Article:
If you know anyone who is applying to business school for the class of 2014, you may have heard them muttering to themselves, “What does matter most to me and why?” (Stanford GSB) or “Have I ever learned anything from a setback?” (Harvard Business School). They may be victims of an energy-draining syndrome that shows itself every year about this time called MBA essay nightmare. It’s a regular sinkhole of drafting, pondering, redrafting, questioning, redrafting, wondering if it is getting better or worse, redrafting, and whining.
The essays matter. Of course the GMAT does too, and, but the real differentiator is the answer to the question behind all those questions, “Why should we admit you to our business school?”
Your answer is going to be as unique as your own DNA. But getting there is quite the chore. You could watch this MBA Podcaster video on YouTube regarding MBA essays (in which I feature with admissions reps from Wharton and Columbia Business School), or you could read on.
I’m going to tell you a secret. Writing isn’t easy for anyone. Oh, every so often, someone will tell you that they whipped up their essays the night before the deadline and were accepted everywhere they applied. Fine. That person is in the minority.
If you are finding that you are writing and rewriting, and rewriting again, and then stumbling, and rewriting, you are not alone. Ernest Hemingway was said to have rewritten the ending of For Whom the Bell Tolls 39 times. That’s just the ending. That means he already struggled with getting words down on paper for the first time. Remember the movie “Adaptation,” where the character played by Nicholas Cage nearly drives himself crazy from writers block? That should remind you that lots of people have faced down a blank page.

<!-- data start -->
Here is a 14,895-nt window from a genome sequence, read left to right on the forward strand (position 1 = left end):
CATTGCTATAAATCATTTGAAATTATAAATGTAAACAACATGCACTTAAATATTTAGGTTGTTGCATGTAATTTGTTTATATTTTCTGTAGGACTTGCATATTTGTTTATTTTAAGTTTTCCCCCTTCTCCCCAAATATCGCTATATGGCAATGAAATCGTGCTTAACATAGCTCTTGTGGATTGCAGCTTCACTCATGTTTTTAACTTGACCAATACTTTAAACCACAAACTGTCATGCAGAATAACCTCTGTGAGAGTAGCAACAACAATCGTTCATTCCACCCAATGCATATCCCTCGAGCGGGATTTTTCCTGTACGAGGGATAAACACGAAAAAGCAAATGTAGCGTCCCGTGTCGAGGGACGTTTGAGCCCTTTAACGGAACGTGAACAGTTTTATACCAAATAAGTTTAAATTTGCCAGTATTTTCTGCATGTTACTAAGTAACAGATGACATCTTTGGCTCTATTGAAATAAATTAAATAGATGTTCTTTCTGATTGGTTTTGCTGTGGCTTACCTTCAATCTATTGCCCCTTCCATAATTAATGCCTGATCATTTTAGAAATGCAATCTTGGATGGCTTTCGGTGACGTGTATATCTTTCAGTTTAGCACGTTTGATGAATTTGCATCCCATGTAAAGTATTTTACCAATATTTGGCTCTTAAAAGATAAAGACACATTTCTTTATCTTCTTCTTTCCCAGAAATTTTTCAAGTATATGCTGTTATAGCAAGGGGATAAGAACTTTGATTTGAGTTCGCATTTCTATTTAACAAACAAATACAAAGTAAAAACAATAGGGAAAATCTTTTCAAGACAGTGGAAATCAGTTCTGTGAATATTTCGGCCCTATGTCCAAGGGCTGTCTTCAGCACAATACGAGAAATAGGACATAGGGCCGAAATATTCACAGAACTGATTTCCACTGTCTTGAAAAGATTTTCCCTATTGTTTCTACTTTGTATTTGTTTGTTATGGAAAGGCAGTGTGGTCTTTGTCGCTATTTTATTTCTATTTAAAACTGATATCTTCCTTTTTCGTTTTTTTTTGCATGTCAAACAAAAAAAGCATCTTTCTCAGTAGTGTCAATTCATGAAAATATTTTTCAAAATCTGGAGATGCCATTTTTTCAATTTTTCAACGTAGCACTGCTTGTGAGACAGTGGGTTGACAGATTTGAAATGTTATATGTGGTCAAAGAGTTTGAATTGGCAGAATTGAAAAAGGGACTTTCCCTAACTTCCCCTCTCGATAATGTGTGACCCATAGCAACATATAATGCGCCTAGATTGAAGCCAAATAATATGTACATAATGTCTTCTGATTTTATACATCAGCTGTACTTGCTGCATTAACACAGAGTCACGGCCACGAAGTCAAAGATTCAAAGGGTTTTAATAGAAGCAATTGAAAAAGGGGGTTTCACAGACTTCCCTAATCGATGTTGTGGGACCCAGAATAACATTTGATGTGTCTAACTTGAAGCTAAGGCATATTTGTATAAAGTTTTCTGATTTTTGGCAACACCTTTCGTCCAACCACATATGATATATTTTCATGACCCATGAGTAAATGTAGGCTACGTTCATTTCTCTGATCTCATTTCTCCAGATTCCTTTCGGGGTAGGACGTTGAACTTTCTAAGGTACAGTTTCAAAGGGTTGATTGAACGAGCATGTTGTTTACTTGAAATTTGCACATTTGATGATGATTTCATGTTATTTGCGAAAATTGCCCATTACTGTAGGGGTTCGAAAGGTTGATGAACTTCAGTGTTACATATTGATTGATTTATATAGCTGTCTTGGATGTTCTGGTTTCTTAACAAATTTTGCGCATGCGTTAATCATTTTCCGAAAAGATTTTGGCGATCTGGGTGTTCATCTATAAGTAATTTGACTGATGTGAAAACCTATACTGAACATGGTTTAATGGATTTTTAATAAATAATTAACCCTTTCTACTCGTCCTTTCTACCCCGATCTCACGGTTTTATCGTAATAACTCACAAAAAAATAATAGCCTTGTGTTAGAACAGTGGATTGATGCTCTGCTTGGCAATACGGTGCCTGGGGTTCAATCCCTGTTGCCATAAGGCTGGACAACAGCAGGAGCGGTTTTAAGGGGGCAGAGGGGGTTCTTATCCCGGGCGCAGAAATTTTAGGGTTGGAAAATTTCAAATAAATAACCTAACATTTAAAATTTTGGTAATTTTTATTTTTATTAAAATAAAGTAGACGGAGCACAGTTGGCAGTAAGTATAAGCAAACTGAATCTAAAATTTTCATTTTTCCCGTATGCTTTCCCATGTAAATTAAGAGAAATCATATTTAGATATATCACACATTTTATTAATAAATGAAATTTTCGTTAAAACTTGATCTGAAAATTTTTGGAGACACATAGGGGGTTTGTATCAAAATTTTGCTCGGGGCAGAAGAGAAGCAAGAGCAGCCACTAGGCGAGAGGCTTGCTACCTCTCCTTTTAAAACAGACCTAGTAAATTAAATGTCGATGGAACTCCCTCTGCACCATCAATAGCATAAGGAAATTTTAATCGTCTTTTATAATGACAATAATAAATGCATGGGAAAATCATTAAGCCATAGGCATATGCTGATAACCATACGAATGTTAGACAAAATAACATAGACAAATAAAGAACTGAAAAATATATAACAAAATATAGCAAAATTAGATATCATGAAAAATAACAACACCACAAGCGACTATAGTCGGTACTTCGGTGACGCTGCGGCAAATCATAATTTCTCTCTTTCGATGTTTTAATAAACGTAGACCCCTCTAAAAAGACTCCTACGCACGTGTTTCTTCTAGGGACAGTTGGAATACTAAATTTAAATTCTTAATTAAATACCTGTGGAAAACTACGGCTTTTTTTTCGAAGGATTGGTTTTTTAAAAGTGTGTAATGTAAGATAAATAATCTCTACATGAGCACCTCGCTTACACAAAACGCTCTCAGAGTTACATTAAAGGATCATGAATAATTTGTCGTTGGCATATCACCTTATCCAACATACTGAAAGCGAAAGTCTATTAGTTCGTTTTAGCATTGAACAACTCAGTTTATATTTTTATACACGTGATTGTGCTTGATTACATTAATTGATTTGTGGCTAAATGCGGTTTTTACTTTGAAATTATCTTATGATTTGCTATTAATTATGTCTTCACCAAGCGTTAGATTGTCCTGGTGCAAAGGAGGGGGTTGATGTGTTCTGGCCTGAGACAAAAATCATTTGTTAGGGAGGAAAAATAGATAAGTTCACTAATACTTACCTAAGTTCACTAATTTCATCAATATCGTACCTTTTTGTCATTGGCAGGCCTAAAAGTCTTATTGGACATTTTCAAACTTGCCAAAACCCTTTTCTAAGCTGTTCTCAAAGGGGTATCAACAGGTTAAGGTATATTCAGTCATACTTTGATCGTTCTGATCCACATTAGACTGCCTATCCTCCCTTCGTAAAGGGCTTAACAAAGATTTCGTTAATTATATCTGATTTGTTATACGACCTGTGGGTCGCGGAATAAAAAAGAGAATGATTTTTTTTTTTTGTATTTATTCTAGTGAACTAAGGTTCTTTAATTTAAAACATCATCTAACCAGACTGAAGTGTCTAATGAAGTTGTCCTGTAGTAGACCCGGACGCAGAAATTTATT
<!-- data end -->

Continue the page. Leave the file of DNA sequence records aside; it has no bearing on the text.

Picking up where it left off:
To write those essays, you have to start somewhere, and believe me, your first try doesn’t have to be perfect. In fact, it can be terrible. Annie Lamott, author of Bird by Bird, a wonderful book on the writing process, life, and everything else, says it is ok to write whatever comes into your mind. “For me and most of the other writers I know, writing is not rapturous,” she says. “In fact, the only way I can get anything written at all is to write really, really shitty first drafts.”
Death by Rewriting
Or what if you are looking at an essay that you’ve rewritten two or three times, and it still isn’t going anywhere? It feels like it is getting worse word by word. Don’t be afraid to stop writing. Read it first thing in the morning if you are an early person, or right before you go to bed if you are a late person. Or both. Keep your computer or a pen and a printout of the draft by your bed. Print it out, walk around with it.
If you hate it, talk the essay over with a friend, confidant, or advisor. Tell them the story without worrying about the words on the paper. Does it makes sense? Are you excited by it? If not, go back and forth with this other person: have them tell you when they feel your energy. If they don’t feel your energy at all when you tell them your story, believe me, the admissions officer won’t feel it either. You may have to start all over.
These are just some quick ideas to remind you that it is perfectly OK for you to feel stuck. This is really, really normal. Just don’t be afraid to rewrite, revise, and reconsider your own assumptions. You probably don’t have to go around 39 times, but give yourself permission to work it until its right.
Don't forget to check out the Betsy Massar's book Admitted: An Interactive Workbook for Getting Into a Top MBA Program, published by 85 Broads.
Contact Betsy Massar at Betsy@masteradmissions.com for a consultation on potential school choices. Betsy is one of the original 85 Broads. She graduated from Harvard Business School and worked at Goldman Sachs on 85 Broad Street in her first post-MBA job. She has since worked in London, Asia, and in Silicon Valley on the investment banking, institutional sales, and investment management marketing businesses. An award-winning business writer, Betsy can help you on business school applications, resume/cover letter writing, and test anxiety. Betsy is also a communications coach at the Stanford Graduate School of Business.